Finally, I started down the wide spiral steps, and instantly spotted her.
When I walked toward her, the rest of the people in the room shrank back…until they became simply props. For me, a Queen was waiting. Passion welled up inside of me. I could have stood there, just looking at her.
The people in the room crept further back, in shadow…. to let us dance, alone. And when she moved in close, my vision blurred with desire.
She dazzled me along the dance floor. To the very edge we stepped, through a mirror —- into another dance, with new dancers present. The faces were familiar, but nothing more. In this rare time and space I began to speak with passion: “Please tell me your name, again. I seem to have forgotten.”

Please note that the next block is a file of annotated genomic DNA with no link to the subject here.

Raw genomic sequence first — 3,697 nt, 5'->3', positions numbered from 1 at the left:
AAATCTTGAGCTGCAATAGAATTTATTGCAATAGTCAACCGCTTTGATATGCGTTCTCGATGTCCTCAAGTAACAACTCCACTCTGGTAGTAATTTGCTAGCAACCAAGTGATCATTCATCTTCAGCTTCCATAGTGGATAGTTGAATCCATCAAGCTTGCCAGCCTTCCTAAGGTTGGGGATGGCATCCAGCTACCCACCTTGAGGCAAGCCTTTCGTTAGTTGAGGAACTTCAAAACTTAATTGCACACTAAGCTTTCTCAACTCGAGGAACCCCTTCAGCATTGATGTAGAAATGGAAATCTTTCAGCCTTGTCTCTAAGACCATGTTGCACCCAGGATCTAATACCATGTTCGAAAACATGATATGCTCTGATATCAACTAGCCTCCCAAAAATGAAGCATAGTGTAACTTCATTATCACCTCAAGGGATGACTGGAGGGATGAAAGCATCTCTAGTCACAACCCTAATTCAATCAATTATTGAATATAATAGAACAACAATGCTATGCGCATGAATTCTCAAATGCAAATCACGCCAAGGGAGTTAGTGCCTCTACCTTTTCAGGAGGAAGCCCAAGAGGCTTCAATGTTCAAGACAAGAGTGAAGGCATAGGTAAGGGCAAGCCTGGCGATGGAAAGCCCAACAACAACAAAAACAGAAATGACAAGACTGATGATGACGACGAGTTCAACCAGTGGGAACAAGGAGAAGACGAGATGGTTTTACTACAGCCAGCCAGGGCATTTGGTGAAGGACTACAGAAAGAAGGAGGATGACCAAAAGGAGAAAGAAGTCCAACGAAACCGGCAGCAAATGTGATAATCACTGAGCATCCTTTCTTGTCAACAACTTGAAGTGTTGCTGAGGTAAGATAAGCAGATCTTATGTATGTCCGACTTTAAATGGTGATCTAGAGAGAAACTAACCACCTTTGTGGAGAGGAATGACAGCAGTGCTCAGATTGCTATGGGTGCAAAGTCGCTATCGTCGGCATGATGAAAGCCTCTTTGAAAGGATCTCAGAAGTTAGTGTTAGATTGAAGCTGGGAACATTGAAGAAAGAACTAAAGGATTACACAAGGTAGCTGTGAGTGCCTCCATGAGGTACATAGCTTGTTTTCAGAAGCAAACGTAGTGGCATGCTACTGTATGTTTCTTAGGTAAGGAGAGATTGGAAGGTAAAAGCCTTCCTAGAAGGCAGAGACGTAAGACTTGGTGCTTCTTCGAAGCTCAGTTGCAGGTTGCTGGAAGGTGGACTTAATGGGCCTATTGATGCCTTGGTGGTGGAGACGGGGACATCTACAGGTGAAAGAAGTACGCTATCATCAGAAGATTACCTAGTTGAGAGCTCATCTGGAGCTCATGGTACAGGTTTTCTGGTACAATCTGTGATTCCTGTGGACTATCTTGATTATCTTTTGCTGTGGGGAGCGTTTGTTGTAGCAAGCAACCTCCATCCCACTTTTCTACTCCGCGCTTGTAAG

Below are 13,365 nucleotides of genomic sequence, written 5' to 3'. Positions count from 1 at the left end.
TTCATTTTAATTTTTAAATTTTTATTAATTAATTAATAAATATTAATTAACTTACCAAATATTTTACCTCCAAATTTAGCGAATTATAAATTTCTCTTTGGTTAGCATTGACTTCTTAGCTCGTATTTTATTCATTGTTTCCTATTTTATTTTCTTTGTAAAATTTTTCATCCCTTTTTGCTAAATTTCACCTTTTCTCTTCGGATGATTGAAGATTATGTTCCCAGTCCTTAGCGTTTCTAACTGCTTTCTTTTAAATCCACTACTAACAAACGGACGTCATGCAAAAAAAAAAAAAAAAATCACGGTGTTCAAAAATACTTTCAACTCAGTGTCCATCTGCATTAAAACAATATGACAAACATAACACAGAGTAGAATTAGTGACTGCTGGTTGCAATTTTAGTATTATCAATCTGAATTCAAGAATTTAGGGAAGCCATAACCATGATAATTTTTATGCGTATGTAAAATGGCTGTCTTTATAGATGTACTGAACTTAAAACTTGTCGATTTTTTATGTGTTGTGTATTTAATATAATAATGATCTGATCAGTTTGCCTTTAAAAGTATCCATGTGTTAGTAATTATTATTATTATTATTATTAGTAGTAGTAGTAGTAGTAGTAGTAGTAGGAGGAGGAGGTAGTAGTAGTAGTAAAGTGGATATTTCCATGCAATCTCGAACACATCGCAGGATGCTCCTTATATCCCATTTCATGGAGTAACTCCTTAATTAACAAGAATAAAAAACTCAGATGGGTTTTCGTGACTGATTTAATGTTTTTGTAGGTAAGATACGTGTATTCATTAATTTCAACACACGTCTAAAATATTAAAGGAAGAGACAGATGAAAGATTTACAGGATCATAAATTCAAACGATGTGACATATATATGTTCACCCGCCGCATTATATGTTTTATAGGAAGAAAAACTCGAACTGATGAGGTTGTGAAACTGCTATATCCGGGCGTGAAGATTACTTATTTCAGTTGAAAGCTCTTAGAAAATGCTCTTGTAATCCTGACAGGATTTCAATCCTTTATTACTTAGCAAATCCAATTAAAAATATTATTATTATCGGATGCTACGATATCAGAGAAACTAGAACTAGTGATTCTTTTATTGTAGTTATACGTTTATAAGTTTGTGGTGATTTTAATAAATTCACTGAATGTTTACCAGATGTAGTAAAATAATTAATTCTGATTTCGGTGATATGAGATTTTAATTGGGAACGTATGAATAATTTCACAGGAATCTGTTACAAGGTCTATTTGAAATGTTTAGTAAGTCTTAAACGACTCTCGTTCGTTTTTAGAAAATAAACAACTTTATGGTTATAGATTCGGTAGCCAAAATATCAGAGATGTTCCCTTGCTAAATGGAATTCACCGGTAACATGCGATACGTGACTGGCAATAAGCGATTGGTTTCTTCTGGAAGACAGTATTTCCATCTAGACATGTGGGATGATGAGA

“Dianne,” she offered.
“That’s right. Dianne!” I repeated.
She declared, “I have no telephone, if that’s what you’re thinking.”
“I could use some inspiration from you, Dianne.”
“Not possible. Truly!” she said.
“Why not?” I teased, “Are you married?”
“No,” nor never have been. But then I may be soon.”
“Someone lucky at your table?
“No,” she laughed. “You are a curious man.” But Dianne Bakker was deep into this game with me, no matter what her words were saying. Her eyes invited me to certain places. “I must go back now,” she said suddenly. “I promised the next dance to someone else.”
“But I must not lose you,” I said, “Couldn’t we lunch together, or have dinner?”